China’s disease surge not from new pathogen, data shows

China’s disease surge not from new pathogen, data shows

The World Health Organization said China had shared data on a recent rise in respiratory illnesses among children, a day after the agency said it was seeking information on the possibility of unrelated pneumonia cases. diagnosed in this country.

Chinese data indicates “no detection of unusual or new pathogens,” according to a report. WHO statement THURSDAY. The data, which included laboratory results from infected children, indicated that the increase in cases was the result of known viruses and bacteria, such as influenza and Mycoplasma pneumoniae, a bacteria that usually causes mild illness.

Hospital admissions of children have increased since May, as have outpatient visits, but hospitals have been able to handle the increase, China told the world health agency.

The WHO requested the information after Chinese news reports and social media posts indicated a notable increase in the number of sick children in recent weeks. Parents reported long lines, sometimes eight hours or more, at children’s hospitals. China’s National Health Commission has acknowledged reports of overpopulation.

Some of these reports also caught the attention this week of members of ProMEDa disease tracking site run by the International Society for Infectious Diseases and that health officials monitor for early warnings of potential emerging diseases.

China’s transparency in reporting outbreaks has come under global scrutiny, after it covered up the first cases of the SARS virus in 2003 and the virus that led to the pandemic of coronavirus in 2020. The WHO reprimanded Chinese officials earlier this year for withholding data. which the agency believes could shed light on the origins of the coronavirus.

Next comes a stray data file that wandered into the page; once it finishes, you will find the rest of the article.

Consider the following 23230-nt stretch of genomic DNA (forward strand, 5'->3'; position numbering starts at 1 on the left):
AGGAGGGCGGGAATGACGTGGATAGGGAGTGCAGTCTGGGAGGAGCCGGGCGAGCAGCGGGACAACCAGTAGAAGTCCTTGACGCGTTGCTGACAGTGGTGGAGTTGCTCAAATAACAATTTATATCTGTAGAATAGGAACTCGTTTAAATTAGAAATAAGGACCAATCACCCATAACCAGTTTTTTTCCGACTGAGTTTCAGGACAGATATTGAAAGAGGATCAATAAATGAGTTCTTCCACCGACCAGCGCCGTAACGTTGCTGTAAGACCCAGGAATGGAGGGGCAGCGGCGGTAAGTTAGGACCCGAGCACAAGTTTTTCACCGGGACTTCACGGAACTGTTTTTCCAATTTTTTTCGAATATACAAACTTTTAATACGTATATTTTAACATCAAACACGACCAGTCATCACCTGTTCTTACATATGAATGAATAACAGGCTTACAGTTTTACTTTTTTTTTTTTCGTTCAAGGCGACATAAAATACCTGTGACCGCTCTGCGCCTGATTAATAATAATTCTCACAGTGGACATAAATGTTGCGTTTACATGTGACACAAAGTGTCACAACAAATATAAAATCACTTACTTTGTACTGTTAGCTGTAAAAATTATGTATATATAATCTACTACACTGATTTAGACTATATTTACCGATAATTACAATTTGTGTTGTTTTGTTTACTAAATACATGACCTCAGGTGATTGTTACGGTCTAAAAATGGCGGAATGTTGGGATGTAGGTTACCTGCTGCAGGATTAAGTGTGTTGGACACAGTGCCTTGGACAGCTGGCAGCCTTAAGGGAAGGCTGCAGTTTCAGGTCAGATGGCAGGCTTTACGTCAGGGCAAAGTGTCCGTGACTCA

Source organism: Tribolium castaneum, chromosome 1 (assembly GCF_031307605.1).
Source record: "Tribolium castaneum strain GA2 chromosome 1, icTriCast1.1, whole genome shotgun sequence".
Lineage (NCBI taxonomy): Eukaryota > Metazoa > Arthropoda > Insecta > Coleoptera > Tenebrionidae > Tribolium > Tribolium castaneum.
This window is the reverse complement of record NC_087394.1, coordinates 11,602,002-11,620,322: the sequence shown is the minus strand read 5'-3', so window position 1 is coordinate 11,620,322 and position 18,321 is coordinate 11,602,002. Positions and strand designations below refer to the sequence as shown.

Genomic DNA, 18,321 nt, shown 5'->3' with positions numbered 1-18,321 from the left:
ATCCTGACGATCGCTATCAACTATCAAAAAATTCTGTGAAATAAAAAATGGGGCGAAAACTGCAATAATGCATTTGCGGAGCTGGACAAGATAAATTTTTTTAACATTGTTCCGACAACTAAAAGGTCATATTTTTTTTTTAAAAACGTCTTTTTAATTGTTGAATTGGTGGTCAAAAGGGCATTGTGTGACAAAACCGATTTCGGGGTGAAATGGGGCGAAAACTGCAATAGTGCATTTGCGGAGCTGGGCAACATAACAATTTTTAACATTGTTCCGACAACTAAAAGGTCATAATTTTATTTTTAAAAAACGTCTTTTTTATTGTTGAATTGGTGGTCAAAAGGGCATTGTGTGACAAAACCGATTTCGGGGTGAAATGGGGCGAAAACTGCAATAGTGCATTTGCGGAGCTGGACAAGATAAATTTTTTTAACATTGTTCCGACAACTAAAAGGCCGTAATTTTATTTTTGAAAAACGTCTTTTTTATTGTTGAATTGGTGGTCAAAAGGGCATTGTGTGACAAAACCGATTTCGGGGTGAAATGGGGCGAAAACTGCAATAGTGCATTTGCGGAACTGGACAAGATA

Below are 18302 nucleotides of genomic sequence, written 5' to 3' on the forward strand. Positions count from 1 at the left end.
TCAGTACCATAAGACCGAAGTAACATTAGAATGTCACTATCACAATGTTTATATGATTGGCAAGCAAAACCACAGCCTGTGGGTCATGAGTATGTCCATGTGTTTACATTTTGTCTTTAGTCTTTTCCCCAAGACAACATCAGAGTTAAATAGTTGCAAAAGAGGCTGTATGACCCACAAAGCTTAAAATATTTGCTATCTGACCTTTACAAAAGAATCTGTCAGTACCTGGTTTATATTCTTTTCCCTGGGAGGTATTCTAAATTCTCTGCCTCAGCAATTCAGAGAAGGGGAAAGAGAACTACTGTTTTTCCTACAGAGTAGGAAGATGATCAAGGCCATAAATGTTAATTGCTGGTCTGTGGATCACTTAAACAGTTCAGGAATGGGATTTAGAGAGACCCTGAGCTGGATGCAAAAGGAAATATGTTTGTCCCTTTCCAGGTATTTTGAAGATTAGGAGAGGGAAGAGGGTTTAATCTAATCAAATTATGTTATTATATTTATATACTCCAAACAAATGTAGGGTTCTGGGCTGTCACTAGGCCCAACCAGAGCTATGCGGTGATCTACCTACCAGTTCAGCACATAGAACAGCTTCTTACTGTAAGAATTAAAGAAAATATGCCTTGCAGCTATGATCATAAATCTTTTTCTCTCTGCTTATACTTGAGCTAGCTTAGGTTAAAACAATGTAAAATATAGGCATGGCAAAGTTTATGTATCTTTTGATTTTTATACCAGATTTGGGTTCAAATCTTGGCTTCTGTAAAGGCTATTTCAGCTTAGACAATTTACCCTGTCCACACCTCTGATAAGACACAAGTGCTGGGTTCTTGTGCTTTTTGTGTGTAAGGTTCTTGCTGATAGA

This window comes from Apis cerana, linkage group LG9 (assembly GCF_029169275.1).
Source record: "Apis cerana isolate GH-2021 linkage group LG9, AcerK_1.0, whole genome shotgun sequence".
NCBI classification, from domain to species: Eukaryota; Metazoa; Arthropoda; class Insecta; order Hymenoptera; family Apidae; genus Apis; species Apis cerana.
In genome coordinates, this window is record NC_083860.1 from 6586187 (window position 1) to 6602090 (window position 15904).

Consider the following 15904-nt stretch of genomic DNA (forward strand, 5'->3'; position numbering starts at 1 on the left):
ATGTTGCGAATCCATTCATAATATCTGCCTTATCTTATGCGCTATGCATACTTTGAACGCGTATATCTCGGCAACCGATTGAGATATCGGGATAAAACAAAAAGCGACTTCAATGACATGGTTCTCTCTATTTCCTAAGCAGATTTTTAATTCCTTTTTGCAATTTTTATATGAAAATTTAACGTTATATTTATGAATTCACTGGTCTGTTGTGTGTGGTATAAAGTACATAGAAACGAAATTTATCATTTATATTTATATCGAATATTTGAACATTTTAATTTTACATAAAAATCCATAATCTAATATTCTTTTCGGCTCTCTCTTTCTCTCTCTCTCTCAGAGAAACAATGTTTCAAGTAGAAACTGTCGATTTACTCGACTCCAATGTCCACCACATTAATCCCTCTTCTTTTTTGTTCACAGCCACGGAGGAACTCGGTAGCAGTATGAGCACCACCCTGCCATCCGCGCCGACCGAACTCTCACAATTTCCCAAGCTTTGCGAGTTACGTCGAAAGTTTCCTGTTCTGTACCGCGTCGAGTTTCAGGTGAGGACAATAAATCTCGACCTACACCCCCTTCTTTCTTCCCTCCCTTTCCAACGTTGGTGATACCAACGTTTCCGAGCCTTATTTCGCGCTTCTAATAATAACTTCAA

The WHO issued its official data request a day after a ProMED member shared a news report from Taiwan about a slight increase in the number of sick children in Beijing and Liaoning, a northeastern province of China. China. Chinese authorities had previously publicly acknowledged an increase in respiratory illnesses among children, but the WHO said it was unclear at the time whether the increase was caused by known pathogens.

“A key objective was to identify whether there were ‘undiagnosed pneumonia clusters’ in Beijing and Liaoning, as mentioned in the media,” the WHO statement said.

The WHO said China’s rise in infections occurred earlier in the season than historically expected, but “not unexpected”, given it was the first winter since China lifted lockdowns. strict coronavirus restrictions it imposed in 2020. Other countries have seen similar increases for other diseases. after lifting their Covid controls.

Avatar photo

Eric D. Eilerman

Related Posts

Leave a Reply

Your email address will not be published. Required fields are marked *

Read also x